Delivery man’s fatal shooting stuns Queens neighborhood

Mr. Yan, from Fuzhou in eastern China, was the breadwinner of her family, she said. “He worked such long hours to be able to provide for his children and have a successful life here, so that his children could grow up and be what they wanted to be. And now his family is just devastated because it was taken away from them.

Sooi Chung, a longtime colleague, said in a telephone interview that Mr Yan had worked seven days a week to support his wife and three children, aged 2 to 15. When business slowed down, she said, he would help his wife, who works at a nearby laundromat.

Councilwoman Julie Won, who is of Korean American descent, said Mr Yan’s death symbolized the perils faced by delivery workers, many of whom are Asian Americans. They have been the target of violent attacks during the coronavirus pandemic, and they have also been abandoned by public safety and labor systems that put their lives at risk as they seek to earn a living, he said. she declared.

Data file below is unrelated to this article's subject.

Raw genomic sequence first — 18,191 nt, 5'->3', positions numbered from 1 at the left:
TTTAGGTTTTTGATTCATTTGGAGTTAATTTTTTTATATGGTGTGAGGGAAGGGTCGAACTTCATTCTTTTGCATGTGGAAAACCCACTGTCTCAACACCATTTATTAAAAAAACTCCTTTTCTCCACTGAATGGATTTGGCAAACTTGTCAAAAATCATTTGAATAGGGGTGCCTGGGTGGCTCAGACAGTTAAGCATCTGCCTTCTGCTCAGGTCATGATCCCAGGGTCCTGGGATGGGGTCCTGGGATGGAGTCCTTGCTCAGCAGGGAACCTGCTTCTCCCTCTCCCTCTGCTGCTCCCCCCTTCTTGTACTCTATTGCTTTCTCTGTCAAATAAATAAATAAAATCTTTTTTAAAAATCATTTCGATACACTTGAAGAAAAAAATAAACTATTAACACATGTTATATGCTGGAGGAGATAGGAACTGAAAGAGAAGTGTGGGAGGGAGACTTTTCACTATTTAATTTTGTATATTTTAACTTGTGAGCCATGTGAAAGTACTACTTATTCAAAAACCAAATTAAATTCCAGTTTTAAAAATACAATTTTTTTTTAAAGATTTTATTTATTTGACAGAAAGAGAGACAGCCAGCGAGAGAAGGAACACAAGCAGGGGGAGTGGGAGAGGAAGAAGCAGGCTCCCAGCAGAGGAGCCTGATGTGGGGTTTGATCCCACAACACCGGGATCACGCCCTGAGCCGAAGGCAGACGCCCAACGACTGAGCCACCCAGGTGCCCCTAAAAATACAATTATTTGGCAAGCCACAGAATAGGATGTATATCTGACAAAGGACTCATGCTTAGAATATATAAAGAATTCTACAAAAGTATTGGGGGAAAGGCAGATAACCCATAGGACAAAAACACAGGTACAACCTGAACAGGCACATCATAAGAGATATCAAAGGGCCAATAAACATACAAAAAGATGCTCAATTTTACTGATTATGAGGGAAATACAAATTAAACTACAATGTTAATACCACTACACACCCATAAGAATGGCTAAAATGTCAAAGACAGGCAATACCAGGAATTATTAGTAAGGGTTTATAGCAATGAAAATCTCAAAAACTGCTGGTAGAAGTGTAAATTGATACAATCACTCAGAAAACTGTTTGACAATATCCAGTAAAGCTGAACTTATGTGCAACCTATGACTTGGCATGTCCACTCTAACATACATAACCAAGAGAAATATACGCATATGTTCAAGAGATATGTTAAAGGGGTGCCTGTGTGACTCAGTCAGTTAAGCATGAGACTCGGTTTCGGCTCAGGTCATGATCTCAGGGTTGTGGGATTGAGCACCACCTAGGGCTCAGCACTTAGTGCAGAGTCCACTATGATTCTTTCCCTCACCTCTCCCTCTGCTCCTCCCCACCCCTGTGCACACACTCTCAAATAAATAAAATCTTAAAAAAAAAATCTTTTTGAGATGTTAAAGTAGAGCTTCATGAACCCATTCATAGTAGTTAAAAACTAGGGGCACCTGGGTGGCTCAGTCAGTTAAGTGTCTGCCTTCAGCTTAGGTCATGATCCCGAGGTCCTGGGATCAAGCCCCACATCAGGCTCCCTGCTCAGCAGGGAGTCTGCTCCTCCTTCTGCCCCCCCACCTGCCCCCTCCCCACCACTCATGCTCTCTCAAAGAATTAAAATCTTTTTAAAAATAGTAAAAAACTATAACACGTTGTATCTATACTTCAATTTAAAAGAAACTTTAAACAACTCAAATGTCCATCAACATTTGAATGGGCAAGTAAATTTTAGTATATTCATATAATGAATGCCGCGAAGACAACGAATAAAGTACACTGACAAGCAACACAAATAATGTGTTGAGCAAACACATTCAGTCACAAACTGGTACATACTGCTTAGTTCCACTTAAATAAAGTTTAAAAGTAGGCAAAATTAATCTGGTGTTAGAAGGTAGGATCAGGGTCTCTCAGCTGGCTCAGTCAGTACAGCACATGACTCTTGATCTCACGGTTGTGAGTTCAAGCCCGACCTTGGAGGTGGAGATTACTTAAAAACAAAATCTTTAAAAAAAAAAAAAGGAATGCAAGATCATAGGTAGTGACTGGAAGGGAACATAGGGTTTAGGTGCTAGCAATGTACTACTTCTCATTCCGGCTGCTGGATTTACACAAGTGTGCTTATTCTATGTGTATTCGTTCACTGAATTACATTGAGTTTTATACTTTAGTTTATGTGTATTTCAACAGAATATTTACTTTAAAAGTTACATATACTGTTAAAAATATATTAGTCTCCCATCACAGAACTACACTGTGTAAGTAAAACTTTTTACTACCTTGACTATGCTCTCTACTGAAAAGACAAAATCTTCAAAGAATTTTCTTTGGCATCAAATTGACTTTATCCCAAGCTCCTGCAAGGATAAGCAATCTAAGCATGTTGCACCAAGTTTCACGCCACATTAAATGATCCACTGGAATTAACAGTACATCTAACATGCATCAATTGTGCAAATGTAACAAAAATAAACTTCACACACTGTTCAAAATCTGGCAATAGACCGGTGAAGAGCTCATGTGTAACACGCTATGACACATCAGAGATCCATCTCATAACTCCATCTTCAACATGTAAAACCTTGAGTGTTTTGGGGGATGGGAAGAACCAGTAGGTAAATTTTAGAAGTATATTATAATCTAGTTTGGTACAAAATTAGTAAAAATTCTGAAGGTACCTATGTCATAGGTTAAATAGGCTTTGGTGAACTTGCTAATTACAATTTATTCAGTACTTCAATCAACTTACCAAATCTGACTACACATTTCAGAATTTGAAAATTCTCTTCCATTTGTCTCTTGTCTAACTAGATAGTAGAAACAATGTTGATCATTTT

The Great Wall was closed on Sunday, but more than a dozen patrons gathered outside and shared stories about Mr. Yan. Nearly a dozen bouquets were lined up outside the restaurant in the afternoon, and some people left notes for her family on greeting cards.

Among those who came to pay their respects was Andres Villa, 45, a handyman in an apartment building in Forest Hills. He remembered Mr. Yan as a hard worker with a cheerful demeanor.

“He was always running around no matter how much weather we had,” Mr Villa said. “Rain and snow, he was still working. He was always shouting to everyone, ‘Hello, my friend!’ »

Mr. Villa said he once saw a driver hit Mr. Yan’s car, which was full of delivery notes. Mr. Yan did not get angry, he said. “He just said, ‘Don’t worry, I’ll be back’ and went to deliver the food,” Mr Villa said.

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